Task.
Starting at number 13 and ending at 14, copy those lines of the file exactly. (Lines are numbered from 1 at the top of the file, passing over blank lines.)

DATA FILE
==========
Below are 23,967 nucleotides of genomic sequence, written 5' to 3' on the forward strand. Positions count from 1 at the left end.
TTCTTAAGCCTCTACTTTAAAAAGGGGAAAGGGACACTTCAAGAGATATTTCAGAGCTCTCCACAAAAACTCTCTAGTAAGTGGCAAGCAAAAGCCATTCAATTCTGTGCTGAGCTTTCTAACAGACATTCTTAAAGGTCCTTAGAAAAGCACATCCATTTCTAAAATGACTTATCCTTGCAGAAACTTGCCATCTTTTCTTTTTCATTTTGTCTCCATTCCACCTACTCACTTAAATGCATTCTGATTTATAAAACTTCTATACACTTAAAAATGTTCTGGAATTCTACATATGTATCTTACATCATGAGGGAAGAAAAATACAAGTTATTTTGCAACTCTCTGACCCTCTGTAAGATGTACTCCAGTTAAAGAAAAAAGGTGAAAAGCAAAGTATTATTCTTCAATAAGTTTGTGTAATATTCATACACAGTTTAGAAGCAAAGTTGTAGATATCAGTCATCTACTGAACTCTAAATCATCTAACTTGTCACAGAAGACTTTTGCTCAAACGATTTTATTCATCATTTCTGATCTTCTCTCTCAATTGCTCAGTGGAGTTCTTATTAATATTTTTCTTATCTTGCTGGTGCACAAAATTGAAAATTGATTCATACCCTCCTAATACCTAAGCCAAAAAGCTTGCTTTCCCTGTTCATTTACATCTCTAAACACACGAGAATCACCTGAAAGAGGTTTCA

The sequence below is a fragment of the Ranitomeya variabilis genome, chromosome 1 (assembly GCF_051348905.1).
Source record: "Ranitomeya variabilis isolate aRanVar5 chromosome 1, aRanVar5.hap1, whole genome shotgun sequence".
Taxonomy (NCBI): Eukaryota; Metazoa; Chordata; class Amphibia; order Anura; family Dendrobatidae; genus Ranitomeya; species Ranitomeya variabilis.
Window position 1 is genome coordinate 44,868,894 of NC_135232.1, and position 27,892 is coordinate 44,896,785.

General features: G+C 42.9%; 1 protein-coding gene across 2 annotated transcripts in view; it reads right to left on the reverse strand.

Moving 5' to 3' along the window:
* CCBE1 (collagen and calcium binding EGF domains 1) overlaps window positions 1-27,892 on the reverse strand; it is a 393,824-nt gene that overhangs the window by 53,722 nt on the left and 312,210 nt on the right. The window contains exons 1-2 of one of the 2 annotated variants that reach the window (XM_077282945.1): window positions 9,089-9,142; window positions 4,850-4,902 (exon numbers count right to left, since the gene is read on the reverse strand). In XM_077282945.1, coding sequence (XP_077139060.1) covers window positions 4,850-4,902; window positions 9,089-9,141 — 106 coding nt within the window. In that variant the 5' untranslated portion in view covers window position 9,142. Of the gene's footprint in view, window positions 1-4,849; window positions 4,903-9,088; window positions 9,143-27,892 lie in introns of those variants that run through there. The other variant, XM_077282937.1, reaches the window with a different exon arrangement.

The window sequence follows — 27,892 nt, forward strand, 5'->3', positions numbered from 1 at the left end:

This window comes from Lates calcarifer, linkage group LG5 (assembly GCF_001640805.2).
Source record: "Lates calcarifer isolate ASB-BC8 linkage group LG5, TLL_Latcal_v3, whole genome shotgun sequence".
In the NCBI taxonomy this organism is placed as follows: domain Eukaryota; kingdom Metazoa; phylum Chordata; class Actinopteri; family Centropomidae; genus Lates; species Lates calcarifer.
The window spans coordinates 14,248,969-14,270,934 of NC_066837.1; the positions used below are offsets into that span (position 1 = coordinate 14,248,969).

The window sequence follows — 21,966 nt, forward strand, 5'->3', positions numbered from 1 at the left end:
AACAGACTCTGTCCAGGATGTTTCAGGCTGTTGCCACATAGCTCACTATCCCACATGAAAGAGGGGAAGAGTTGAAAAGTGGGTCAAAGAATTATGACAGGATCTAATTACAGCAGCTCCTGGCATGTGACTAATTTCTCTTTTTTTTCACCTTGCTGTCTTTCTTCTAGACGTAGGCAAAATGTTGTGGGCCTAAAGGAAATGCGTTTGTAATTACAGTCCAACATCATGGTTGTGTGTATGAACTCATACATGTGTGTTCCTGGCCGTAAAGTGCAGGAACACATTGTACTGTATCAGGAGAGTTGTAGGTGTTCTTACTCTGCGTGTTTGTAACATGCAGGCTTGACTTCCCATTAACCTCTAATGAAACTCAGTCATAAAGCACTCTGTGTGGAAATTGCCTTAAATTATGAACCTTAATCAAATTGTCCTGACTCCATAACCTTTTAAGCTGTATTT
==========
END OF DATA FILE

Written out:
In the NCBI taxonomy this organism is placed as follows: domain Eukaryota; kingdom Metazoa; phylum Chordata; class Actinopteri; family Centropomidae; genus Lates; species Lates calcarifer.
The window spans coordinates 14,248,969-14,270,934 of NC_066837.1; the positions used below are offsets into that span (position 1 = coordinate 14,248,969).